|Publication number||US4508958 A|
|Application number||US 06/450,169|
|Publication date||2 Apr 1985|
|Filing date||16 Dec 1982|
|Priority date||1 Nov 1982|
|Publication number||06450169, 450169, US 4508958 A, US 4508958A, US-A-4508958, US4508958 A, US4508958A|
|Inventors||Frederick S. C. Kan, Kam Wing Li, Kong Ping P. Lau|
|Original Assignee||Wing Tat Electric Mfg. Co. Ltd.|
|Export Citation||BiBTeX, EndNote, RefMan|
|Patent Citations (21), Referenced by (40), Classifications (11), Legal Events (4)|
|External Links: USPTO, USPTO Assignment, Espacenet|
This application is a continuation-in-part of our copending application Ser. No. 424,789, now abandoned, filed on Sept. 27, 1982.
This invention relates to ceiling fans.
Known ceiling fans are used only in hot or warm conditions for ventilation and cooling purposes. During cold or cool conditions, known ceiling fans are usually switched off and not used. In most countries such ceiling fans are thus not used up to six months in the year and accordingly may be regarded by individuals as a luxury item.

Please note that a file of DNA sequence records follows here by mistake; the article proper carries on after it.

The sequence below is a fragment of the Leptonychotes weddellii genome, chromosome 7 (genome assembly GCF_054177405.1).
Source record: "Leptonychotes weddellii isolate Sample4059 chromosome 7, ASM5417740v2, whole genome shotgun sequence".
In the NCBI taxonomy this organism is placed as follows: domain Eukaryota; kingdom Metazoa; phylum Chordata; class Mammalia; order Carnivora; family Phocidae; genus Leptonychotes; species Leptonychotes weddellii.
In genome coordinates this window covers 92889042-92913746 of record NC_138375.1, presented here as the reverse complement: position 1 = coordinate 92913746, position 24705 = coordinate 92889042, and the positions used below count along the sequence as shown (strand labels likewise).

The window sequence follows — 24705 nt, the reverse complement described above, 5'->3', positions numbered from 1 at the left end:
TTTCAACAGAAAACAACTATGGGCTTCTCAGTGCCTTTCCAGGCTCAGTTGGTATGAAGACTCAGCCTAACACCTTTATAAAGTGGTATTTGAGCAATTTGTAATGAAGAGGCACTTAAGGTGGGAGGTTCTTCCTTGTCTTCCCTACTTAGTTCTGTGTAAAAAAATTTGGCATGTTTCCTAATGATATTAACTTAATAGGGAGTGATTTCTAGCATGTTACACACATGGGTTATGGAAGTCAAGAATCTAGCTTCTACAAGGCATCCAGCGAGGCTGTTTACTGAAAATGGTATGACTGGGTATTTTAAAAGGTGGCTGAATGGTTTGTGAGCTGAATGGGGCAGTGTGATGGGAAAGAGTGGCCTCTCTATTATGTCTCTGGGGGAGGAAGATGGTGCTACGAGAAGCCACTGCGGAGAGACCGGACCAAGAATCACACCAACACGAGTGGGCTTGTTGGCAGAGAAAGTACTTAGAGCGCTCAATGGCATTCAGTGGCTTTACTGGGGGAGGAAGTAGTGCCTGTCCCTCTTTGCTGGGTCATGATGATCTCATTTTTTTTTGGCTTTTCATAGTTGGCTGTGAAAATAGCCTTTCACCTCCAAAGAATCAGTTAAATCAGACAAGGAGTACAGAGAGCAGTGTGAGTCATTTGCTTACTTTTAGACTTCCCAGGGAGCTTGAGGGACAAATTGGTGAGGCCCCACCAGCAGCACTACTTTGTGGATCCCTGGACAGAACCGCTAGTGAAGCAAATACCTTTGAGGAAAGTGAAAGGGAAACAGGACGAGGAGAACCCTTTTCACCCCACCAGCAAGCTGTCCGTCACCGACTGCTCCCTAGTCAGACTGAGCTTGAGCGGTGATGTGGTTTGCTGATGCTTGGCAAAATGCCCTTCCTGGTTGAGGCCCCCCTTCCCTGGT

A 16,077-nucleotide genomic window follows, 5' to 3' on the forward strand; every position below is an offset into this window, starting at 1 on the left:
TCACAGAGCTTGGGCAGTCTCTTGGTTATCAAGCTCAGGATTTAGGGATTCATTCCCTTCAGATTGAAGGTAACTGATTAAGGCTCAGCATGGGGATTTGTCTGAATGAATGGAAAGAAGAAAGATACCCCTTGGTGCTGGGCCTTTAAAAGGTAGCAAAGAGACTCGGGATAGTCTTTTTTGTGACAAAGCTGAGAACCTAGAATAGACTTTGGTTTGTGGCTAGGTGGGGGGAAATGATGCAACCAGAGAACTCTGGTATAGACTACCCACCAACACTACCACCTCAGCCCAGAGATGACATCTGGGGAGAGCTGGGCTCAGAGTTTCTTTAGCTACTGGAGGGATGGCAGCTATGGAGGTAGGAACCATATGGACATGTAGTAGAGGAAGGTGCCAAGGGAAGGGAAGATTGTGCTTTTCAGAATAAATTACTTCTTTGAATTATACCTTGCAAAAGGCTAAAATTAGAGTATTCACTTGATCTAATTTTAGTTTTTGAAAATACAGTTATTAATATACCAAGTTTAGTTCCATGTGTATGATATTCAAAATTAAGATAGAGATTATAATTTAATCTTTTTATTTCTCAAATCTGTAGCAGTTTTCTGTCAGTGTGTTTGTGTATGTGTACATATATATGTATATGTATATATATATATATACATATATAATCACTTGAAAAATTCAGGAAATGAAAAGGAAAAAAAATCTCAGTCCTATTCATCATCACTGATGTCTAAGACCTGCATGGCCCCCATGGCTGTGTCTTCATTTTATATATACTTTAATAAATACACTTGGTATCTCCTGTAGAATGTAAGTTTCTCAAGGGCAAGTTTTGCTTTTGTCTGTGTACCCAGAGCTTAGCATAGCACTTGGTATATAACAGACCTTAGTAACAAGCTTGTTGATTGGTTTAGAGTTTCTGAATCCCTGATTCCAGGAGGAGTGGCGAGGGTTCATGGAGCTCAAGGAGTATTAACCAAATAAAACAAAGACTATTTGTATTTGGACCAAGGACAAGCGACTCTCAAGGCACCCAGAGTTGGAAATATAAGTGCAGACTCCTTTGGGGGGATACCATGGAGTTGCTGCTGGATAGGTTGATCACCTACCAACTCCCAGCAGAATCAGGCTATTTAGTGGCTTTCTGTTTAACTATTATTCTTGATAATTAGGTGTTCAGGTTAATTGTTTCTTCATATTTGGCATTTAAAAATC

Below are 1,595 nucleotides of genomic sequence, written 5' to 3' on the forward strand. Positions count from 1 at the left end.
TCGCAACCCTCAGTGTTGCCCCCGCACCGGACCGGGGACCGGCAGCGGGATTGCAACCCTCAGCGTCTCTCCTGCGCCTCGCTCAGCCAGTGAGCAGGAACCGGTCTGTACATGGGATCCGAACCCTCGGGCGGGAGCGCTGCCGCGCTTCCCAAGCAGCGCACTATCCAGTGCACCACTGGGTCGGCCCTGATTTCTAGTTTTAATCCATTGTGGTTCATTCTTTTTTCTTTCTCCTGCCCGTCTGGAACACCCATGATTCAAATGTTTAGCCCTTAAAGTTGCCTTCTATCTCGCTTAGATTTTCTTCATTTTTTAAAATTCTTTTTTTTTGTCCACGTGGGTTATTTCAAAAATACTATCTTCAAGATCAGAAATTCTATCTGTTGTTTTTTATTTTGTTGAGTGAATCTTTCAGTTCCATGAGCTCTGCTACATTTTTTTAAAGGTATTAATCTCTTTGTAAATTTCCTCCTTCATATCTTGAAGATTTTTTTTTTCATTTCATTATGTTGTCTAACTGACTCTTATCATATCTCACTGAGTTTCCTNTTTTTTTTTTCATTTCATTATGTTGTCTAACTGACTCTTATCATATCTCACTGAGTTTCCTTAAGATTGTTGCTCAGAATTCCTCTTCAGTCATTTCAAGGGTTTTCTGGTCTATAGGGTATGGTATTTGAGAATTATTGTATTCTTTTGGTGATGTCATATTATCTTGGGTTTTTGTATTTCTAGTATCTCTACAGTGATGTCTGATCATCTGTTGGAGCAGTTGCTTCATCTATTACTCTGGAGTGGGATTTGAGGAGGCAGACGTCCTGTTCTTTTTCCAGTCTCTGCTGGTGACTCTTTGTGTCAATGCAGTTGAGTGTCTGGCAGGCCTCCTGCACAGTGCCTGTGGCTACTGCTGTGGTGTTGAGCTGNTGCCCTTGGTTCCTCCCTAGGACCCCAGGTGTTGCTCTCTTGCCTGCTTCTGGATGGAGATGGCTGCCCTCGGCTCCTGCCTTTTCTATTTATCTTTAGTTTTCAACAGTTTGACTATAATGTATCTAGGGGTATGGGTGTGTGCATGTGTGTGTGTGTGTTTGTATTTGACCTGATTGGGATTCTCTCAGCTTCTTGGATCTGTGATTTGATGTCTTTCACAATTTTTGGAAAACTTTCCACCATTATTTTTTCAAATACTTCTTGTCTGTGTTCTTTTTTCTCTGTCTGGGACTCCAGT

In a room it is well known that warmer air rises to lie adjacent the ceiling while cooler air falls to lie adjacent the floor. In known ceiling fans the cooling effect of the air movement outweighs any improvement in temperature distribution when this warm air is re-circulated, even when the fan is run at a low speed.
It is an object of the present invention to overcome or mitigate one or more of the above problems.
In accordance with the invention, a ceiling fan comprises a housing to be hung down from a ceiling, the housing containing a motor having a stationary stator and a rotatable rotor which rotates a number of blades to create a stream of air, one or more electrical heating elements positioned within the housing and around the outside of the motor and means for generating a flow of air through the housing over the heating elements for heating that air and out of the housing to mix with the stream of air generated by the rotation of the blades.
Advantageously such a ceiling fan can be used either as a conventional ventilation fan or a combined heater and fan. Furthermore such a ceiling fan can heat all the air in a room with the use of a minimum amount of energy.
Preferably the means for generating a flow of air through the housing comprises a radial fan element positioned within the housing and around the outside of the motor. The radial fan moves the air past the heating elements and into the stream of air generated by the blades. Also the movement of that air keeps the motor cool. The air is emitted from the radial fan in a tangential and radial direction into the stream of air generated by the blades.